Friday, October 4, 2013

Who Owns The Labels?

Over a billion people claim to be Christians.

Czarist Russia was passionately Christian.

South Africa under apartheid was also Christian.

The ethnic-cleansing Bosnians were motivated by their Christian heritage.

The segregated American South certainly thought of itself as Christian.  

All these groups had two things in common: the label 'Christian,' and a firm belief that they were “an,” perhaps “the,” truest expression of Christianity. Most of the people in these societies viewed other professing believers as perhaps less informed than they or, more commonly, as simply counterfeit.

Sooner or later, most groups experience a struggle in which one of its factions claim the exclusive rights to use the label. In current American politics, life-long Republicans are getting purged from their party because classical Republicanism has apparently lost its right to use a label now claimed by Libertarian nativists as their proprietary right.

The same thing occurs in Christian circles though, and often for the same reasons.

In many Evangelical publications one constantly encounters phrases like "true believers," "born again Christians," or "Bible believing Christians." The phrases are meant to make a point: that while others may label themselves "Christian," they are not to be thought of as legitimate because they don't subscribe to the tenants of those who read such publications. Since we might mistakenly think such people are Christians, we apparently need to insert adjectives like "true," bible believing," and so forth before our own use of a label that we unfortunately share with others who do things differently than we.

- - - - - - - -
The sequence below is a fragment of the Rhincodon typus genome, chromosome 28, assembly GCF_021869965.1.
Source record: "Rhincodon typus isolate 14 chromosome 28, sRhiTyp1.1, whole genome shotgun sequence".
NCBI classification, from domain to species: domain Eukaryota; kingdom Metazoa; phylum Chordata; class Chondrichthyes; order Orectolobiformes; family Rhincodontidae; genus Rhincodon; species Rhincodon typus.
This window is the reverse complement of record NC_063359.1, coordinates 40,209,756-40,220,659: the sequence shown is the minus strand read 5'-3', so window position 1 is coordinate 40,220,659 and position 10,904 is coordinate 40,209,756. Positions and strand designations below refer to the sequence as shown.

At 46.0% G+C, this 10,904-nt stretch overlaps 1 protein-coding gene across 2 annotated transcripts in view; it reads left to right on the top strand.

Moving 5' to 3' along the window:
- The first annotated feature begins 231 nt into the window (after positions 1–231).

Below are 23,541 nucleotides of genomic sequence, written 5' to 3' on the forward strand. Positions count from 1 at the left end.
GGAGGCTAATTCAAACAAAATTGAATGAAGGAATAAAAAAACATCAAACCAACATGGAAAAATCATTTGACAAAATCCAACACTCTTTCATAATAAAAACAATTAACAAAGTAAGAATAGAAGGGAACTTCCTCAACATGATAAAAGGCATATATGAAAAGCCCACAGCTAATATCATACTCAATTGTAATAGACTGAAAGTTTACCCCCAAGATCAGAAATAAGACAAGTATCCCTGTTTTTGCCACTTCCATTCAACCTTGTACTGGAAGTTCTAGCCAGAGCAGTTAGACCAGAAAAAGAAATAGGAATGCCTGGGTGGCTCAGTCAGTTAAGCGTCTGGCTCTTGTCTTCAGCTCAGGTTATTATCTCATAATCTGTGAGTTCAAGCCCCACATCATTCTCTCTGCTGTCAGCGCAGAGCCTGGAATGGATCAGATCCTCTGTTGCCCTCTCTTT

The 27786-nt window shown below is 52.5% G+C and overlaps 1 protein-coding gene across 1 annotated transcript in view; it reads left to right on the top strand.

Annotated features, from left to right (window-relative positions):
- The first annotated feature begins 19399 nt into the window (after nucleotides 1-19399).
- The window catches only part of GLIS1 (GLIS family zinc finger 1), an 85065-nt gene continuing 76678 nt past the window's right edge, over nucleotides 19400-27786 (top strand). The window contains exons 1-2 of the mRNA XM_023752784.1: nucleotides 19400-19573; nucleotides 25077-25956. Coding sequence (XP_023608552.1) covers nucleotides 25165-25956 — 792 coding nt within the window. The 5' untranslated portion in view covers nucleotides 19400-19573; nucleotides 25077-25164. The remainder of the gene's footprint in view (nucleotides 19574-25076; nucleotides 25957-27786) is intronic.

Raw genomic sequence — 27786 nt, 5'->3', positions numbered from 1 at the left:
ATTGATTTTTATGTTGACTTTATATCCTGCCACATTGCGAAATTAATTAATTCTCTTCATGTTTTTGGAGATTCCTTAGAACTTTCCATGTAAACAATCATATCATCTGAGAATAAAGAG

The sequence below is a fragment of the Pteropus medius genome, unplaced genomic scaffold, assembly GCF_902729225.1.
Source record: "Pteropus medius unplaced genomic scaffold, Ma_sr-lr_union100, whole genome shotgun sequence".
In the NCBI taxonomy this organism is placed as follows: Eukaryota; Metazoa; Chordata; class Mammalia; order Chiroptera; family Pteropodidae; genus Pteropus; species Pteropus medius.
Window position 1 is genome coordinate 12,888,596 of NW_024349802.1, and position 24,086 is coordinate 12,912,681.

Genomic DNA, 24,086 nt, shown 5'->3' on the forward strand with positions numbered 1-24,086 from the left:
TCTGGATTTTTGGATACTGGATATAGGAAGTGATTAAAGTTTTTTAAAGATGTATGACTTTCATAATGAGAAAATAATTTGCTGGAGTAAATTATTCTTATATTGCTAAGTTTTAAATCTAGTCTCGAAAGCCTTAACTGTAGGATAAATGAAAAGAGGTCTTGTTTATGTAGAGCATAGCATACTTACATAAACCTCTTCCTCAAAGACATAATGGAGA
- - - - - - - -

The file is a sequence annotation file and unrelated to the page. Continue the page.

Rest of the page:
Of course, these adjectives imply that someone has the authority, the right or the responsibility to decide who is (or is not) entitled to use the label "Christian." They also control the flow of judgment so that judgment flows in only one direction -- toward those being judged – and never toward those who are doing the judging.

Christianity is two thousand years old. In its long history, it has taken on a myriad of cultural forms. Ethiopian Copts, for example, are among the world's oldest groups of believers. Charismatic Protestants are among some of the youngest. Each of these embody certain cultural uniquenesses, which may cause the members of both communities to ignore the common ground from which they each spring.  Nowadays of course, church can borrow from both Copts and Charismatics but that will probably tick off important factions in both communities. We like our distinctions. Actually, we tend to be more committed to our distinctions than we to the underlying faith itself.

The things that really divide Christians are mostly the cultural, ethnic and linguistic adaptations that believers have made as their religion spread across the globe into new places and into new eras of time. Our faith's cultural products -- things like Gospel music or stained glass -- become enshrined and sanctified. At some point in this process, our faith becomes difficult to envision if it lacks the particular wrappings of our branch of the faith.

Theology has usually followed, rather than preceded, such differences.  A group's theology usually develops to defend its cultural preferences and habits rather than the other way around.